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ECONOMY | 21-02-2023 15:58

Argentina seeks fresh IMF approval – and US$5 billion in funds

Top officials head to Washington for talks with IMF over latest quarterly review; Government needs to boost reserves amid strong foreign currency outflows and punishing drought that has wrecked agricultural harvest projections.

Argentina’s Deputy Economy Minister Gabriel Rubinstein and the portfolio's chief adviser Leonardo Madcur flew to the United States on Monday night on a mission to close the latest staff review of the country’s US$44.5-billion debt deal with the International Monetary Fund (IMF).

Approval of the fourth quarterly review of Argentina’s Extended Fund Facility (EFF) deal is of high importance for President Alberto Fernández’s government, which needs to strengthen Central Bank reserves at a time of low foreign currency inflows and a punishing drought that has dramatically slashed projections for the agricultural harvest.

If IMF staff sign off on the deal, followed by the multilateral lender’s board, Argentina will receive a new disbursement of US$5.4 billion in fresh funds that will boost the state’s coffers.

Technicians from Argentina’s government and the International Monetary Fund have been poring over the country’s books from the fourth quarter of 2022. The country closed out last year with a primary deficit (excluding debt servicing) equivalent to 2.4 percent of Gross Domestic Product (GDP), an improvement of one tenth of a percentage point on the agreed target of 2.5 percent.

For 2023, Argentina’s primary deficit target needs to drop to 1.9 percent. Economy Ministry staff would like to discuss this during the upcoming talks in Washington, given the likely impact of the drought on the agricultural harvest and subsequently for foreign exchange earnings. 

Production of soy, the country’s leading export product, is set to fall to its lowest volume in 14 years, the Rosario Stock Exchange reported earlier this month.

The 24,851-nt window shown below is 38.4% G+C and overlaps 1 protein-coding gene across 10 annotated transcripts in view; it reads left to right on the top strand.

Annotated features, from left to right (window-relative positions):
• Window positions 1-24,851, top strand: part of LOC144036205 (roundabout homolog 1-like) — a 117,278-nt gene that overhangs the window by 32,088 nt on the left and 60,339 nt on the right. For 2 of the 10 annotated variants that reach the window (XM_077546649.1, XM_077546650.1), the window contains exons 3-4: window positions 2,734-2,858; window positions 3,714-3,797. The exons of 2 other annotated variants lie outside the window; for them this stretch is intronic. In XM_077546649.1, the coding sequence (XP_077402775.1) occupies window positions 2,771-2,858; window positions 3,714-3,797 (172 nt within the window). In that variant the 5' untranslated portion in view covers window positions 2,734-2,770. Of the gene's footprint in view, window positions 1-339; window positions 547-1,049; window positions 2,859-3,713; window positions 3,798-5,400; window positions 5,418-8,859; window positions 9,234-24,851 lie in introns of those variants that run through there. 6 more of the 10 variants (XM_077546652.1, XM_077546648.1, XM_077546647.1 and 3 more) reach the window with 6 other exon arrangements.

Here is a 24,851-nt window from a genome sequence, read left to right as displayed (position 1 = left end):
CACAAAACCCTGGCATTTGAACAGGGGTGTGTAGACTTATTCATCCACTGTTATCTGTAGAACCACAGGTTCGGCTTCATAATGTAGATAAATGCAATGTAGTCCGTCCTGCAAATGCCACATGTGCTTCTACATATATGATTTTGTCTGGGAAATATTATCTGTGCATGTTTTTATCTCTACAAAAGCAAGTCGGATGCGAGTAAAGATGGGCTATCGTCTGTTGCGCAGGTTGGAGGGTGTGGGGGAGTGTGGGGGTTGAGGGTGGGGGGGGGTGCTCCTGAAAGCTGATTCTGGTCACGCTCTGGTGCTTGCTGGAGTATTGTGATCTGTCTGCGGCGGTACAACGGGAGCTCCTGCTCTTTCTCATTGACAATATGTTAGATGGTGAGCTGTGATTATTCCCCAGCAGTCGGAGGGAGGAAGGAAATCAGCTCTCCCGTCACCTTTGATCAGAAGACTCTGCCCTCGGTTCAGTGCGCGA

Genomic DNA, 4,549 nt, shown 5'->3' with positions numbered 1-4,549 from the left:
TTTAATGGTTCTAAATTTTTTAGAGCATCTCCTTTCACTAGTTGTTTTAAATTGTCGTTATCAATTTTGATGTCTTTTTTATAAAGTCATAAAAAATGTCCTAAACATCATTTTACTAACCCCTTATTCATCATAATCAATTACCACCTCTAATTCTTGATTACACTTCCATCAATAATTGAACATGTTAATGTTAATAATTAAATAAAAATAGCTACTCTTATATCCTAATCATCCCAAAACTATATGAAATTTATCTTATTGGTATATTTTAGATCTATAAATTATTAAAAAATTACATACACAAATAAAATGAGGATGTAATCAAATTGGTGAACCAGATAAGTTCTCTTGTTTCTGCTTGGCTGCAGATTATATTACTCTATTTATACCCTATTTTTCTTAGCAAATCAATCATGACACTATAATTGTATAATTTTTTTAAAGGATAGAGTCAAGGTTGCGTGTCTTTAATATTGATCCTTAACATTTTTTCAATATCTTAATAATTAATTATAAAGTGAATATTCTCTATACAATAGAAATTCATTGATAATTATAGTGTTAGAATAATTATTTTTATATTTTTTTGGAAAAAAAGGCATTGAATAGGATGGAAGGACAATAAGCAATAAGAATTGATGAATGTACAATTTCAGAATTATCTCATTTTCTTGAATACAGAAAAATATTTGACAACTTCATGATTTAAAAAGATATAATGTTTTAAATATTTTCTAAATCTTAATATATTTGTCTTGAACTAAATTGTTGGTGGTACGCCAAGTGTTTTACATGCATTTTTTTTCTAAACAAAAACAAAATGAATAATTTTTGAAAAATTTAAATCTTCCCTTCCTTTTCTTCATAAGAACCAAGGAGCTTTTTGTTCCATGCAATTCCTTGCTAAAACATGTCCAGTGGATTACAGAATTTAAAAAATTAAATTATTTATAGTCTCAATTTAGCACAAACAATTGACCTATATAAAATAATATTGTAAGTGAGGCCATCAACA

As well as this, officials will also highlight the ongoing conflict between Russia and Ukraine, with no end seemingly in sight, and the impact of that on energy prices and transport and logistics costs worldwide.

Rubinstein and Madcur took part in talks back in early February, both online and in-person. The head of the IMF delegation, Luis Cubeddu, participated remotely.

In the lead-up to those sessions, Economy Minister Sergio Massa accused the IMF of reneging on a commitment to fully review and consider the domestic impact of the war in Ukraine..

"Argentina fulfilled its programme, but the IMF is not fulfilling its commitment to Argentina to review how they are going to compensate the countries that paid the cost of the war with their economy. It is a problem to be solved," said Massa.

Speaking at the recent G20 Summit in Indonesia, the minister said that the war carried “a very high cost for the countries of the southern hemisphere," claiming that Argentina is US$5 billion worse-off as a result and that “there is no global arena where this issue is being discussed.”

Fuel imports amounted to US$5.8 billion in 2022, compared to the US$2 billion projected before the start of the war, resulting in a net increase of US$3.8 billion, according to the government.

In addition to those costs, increases in the price of major commodities means that more foreign exchange was needed to import fuels, including those used for energy supply during 2022.

Massa’s portfolio says that when the conflict broke out last February 24, Argentina was forced to renegotiate its contract with Bolivia for the importing of natural gas, with prices rising more than 100 percent as a result. Electricity purchases from Brazil also rose.

Meanwhile, fertiliser prices have risen by an average of 93 percent, according to the government. Nearly 70 percent of such products are imported by local agricultural producers.

 

– TIMES/NA/PERFIL

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